China Works to Tame, Populate Its West
[WTN-L World Tibet Network News. Published by The Canada Tibet Committee. Issue ID: 03/01/08; January 8, 2003.]
BEIJING - You've seen it in all the old movies: men, progress and cash moving westward into a rugged expanse, laying railroad track and taming the environment to bring the civilization of the east to a hinterland that could only be described as wild.
It happened in America during the 19th century, in Australia during the 20th. In the 21st century, it's China's turn.
Since 2000, the central government in Beijing has been pouring money into a high-energy project to develop its poor western provinces, including the heavily Muslim region of Xinjiang and the mountainous one-time kingdom of Tibet.
Now, as China's new leadership targets low living standards in the countryside as its most urgent problem, it is giving western development more priority than ever - and fitting it perfectly into the agenda of the National People's Congress, the legislature currently under way. It's a staggering task they face.
The west's economic output is a fraction of the east's. Improving its lot involves tackling 2.65 million square miles that are home to 367 million people - 29 percent of China's population, including an assortment ethnic minorities wary of increased central control.
"To implement such a colossal program in such a colossal area in an orderly way is an incredible challenge," Li Zibin, deputy director of the Cabinet office that oversees western development, said Saturday on the sidelines of the legislature.
Part of China's effort - the part it doesn't discuss as much - involves increasing the population of the regions in question by persuading millions of Han Chinese, the country's most populous and patriotic ethnicity, to move west. Hundreds of thousands have already been sent in.
Such migration, leaders presume, will help cement fundamental ties to Beijing in regions culturally and sometimes physically isolated. In the meantime, China is ardently courting foreign investment. Major electricity and gas pipeline projects are under way. And money from every corner of the nation is being sent toward the sunset.
"This year, the strength of western development will be accelerated even more," said Wang Chunzheng, vice minister of the powerful State Development and Planning Commission, the engine of communist China's finances.
Though China has neither stagecoaches nor six-shooters, the comparison to the American West is apt nonetheless.
Both countries faced settlement in western expanses that were dry, thinly populated and - at first - inhospitable. Both encountered minority groups that were, in their governments' estimation, backward.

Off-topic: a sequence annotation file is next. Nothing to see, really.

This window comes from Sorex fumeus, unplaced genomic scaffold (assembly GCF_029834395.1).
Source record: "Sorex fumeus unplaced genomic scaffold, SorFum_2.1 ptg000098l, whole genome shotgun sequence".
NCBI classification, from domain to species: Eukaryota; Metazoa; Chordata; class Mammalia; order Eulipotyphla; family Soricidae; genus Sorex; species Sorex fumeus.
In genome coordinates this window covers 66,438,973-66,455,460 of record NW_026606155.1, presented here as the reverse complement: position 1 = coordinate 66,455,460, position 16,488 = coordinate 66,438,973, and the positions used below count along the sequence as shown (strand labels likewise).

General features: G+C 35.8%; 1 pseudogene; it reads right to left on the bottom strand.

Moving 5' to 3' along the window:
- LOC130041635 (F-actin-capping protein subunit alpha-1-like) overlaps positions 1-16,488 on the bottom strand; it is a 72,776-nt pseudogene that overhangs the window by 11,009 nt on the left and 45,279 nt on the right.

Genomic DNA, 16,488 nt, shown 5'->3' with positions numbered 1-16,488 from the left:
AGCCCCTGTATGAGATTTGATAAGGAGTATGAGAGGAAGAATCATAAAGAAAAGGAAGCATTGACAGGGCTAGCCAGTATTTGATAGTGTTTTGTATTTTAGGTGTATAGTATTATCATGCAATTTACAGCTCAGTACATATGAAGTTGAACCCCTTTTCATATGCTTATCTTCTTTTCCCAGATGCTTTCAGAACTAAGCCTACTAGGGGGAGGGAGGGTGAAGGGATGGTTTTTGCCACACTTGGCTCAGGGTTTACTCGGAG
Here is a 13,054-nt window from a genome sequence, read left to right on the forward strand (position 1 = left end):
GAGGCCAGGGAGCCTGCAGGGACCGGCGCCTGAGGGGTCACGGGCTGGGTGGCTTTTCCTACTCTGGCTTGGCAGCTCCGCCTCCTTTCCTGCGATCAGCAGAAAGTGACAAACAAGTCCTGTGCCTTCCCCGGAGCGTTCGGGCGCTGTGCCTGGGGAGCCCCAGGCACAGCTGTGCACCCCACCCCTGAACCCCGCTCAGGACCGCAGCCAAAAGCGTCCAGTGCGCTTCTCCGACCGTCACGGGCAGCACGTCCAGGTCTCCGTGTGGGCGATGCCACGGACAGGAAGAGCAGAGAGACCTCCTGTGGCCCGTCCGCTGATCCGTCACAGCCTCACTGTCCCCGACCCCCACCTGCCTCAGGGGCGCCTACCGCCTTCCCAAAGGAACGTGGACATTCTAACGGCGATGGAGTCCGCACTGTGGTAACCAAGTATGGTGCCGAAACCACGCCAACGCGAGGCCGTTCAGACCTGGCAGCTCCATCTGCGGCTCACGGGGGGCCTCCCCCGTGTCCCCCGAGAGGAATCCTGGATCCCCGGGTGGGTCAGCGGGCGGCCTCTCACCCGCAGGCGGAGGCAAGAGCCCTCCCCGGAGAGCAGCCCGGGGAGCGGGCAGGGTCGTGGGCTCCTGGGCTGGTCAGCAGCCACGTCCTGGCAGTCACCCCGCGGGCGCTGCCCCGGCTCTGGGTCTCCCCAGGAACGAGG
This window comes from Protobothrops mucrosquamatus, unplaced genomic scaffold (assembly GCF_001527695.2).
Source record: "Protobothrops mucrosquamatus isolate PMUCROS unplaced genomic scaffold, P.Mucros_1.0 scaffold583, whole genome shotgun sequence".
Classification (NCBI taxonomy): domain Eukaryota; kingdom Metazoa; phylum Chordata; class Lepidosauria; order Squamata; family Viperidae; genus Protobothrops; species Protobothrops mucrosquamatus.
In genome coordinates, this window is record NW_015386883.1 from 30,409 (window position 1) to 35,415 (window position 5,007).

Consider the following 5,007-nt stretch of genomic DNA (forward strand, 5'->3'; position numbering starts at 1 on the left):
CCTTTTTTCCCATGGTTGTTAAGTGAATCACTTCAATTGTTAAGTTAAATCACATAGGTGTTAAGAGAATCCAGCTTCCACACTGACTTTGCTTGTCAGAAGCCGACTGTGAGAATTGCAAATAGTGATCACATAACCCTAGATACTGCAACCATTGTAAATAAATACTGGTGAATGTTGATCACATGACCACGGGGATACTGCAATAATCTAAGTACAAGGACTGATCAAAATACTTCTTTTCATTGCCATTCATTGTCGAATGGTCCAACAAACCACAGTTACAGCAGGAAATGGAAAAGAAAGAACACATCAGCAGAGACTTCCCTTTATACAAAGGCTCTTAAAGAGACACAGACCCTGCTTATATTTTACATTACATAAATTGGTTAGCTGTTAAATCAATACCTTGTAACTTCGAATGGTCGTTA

And that just won't do in The New China, where the words "economic development" are a secular mantra.
And like America before it, China is laying track to connect the nation; a railroad is under construction through the western province of Qinghai, aimed at linking restive Tibet with the Han-dominated east.
Planners in Beijing say they looked at various countries' models of settling and developing "backward areas" - including approaches used by Japan, Italy, Canada and especially the United States.
"They learned lessons from their experience," Li said of American westward expansion. "Their environment was damaged, and they had to spend a lot of money and time to fix it. We want to borrow their successful experiences - but not the unsuccessful ones."
So far, the government reports progress. It cites figures saying the economy grew 9.9 percent in the western regions last year, faster than the national average of 8 percent. And more than $60 billion is being spent to control desertification, protect forests and renew grasslands depleted by grazing, according to Wang Zhibao, another western-development official.
What the leadership wants the most, though, is a west that reflects the prosperous east - with domestic and international brand names everywhere, economic enthusiasm replacing the outpost mentality and communities full of people happy enough not to turn on their government.
"I would like them to see buildings built. I would like them to see the environment protected. I would like them to see people living better lives," Li said.
"I would like them to see a better investment climate where they can feel safe putting their money."
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